-had to engage in major asset sales in order to survive, selling off most of its foreign operations in India, Brazil, Australia...unusual for a funny little utility in Midland Michigan
-and presided over the CMS stock falling to an 18 year low and down some 90% peak to trough.

I suppose that in some ways, John may be imminently qualified to add value given his experience, nevertheless, it does seem odd to offer an audit committee post to someone who presided over disaster in his only prior "at bat."

It is surprising to look at the current board, outside the new additions, and see so many characters,who though they may have a lot of management experience and executive expereince, seem to lack accounting or audit or even finance credentials. As Buffett has said, there are many banks but few bankers. It appears that none of our existing audit committee members have any prior financial services experience!

I note that the audit and risk management committee has many members who, like Mr Deutch and MrArmstrong presided over this seemingly out of control disaster.

Andrew Liveris since 2005 on Audit

Ann Mulcahy since 2007 on Audit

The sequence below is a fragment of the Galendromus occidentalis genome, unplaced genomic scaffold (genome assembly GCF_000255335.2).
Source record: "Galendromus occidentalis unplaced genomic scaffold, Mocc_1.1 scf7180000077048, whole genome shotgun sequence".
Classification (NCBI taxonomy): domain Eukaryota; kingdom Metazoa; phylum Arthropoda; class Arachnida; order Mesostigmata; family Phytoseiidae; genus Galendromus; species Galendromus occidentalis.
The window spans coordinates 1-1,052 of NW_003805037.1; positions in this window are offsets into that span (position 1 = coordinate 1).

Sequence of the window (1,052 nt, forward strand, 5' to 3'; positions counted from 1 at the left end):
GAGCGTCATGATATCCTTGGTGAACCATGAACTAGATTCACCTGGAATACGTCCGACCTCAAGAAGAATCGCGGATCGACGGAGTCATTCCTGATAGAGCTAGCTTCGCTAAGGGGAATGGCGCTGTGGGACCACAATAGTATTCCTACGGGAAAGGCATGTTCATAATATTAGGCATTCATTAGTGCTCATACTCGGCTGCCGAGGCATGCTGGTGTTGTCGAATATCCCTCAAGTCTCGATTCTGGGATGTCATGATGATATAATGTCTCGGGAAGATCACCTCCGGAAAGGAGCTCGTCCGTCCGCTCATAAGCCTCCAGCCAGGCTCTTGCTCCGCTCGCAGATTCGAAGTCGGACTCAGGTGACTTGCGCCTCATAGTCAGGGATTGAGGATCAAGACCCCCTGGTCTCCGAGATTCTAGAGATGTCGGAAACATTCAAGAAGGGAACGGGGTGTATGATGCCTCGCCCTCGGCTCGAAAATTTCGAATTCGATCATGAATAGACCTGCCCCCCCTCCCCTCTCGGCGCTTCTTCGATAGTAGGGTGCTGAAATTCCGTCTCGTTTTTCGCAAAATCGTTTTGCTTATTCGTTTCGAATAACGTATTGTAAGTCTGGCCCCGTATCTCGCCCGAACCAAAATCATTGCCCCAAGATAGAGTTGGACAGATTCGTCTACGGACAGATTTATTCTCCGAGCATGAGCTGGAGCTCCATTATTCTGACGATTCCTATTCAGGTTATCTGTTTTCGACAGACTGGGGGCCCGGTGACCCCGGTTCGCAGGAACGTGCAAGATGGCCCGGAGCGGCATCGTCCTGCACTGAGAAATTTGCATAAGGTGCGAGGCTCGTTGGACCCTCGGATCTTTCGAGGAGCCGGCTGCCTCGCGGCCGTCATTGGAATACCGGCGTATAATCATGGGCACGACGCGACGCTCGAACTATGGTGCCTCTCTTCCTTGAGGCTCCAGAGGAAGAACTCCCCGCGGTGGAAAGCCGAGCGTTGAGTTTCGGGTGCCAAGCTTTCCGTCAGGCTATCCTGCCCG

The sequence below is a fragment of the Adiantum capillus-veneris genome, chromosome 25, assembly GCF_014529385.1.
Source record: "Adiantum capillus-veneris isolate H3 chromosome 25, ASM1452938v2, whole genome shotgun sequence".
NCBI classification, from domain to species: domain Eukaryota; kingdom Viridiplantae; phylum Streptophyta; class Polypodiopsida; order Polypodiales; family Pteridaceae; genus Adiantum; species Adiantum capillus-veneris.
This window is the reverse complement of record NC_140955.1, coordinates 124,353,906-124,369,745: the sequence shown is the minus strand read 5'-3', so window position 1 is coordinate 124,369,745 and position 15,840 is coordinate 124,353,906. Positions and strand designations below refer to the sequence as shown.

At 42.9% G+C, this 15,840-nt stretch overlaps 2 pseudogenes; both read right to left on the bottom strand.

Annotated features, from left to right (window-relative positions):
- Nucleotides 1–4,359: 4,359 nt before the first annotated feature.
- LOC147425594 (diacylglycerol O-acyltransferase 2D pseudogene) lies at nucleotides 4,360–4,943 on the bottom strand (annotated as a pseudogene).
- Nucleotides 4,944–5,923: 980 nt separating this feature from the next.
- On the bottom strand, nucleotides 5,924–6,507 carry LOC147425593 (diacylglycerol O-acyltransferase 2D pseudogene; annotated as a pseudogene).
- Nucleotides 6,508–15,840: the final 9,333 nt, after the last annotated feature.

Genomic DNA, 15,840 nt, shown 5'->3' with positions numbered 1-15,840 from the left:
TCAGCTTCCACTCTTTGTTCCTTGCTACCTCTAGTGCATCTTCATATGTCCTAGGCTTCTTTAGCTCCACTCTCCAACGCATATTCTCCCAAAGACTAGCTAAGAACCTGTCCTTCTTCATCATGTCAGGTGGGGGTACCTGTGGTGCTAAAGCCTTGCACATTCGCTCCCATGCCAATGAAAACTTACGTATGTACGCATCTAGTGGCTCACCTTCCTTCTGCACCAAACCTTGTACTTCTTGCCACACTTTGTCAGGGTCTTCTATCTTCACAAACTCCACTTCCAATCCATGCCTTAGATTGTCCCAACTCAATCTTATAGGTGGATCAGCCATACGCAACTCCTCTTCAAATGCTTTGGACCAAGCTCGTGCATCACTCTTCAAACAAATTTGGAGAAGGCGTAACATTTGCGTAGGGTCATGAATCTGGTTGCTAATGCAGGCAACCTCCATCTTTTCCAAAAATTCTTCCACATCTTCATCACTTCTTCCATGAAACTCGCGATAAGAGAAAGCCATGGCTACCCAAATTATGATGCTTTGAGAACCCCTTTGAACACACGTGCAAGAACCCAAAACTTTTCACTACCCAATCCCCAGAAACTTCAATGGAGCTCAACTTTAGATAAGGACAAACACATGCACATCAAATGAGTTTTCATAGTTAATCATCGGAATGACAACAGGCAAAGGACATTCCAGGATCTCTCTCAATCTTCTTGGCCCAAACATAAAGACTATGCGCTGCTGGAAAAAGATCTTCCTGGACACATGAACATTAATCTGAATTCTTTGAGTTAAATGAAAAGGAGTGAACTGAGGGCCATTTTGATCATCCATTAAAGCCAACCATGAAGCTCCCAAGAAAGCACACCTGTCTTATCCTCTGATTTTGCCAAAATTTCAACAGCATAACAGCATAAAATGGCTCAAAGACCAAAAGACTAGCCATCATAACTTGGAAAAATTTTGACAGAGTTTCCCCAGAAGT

Dr Judith Rodin since 2004 on both Executive and Audit Committees

Shareholders can no longer countenance the shameful incompetence of our Audit and risk committees financial expertise where it is clear that there is none.

Rather than your vote, they deserve a dressing down that would knock years off their lives. We have been victims of their steely eyed stare into nothingness.

Mr Chairman, is it not time that the same standard applies to our board as has been applied to some former members of management...the standard that sent our Chief Risk Officer in 2007 to the dugout to contemplate the meaning of "sub-prime"...the same standard that sent Chuck Prince into a glorious retirement at huge expense to shareholders...out presumably for dance lessons.

Mr. Chairman, I respectfully submit that it IS time for meaningful change in our Audit and Risk Management Committee.

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Most of us investors tend to vote with our feet and simply sell the stock. I urge you to read the proxy statements and if there is something egregious that you see, to let the board know and to let it be known in a public forum. Stupidity needs to be aired out and benign neglect needs to be addressed.

Change, though glacial and slow can be achieved.

Disclaimer: I, my family and clients may have a position in certain securities mentioned in this post.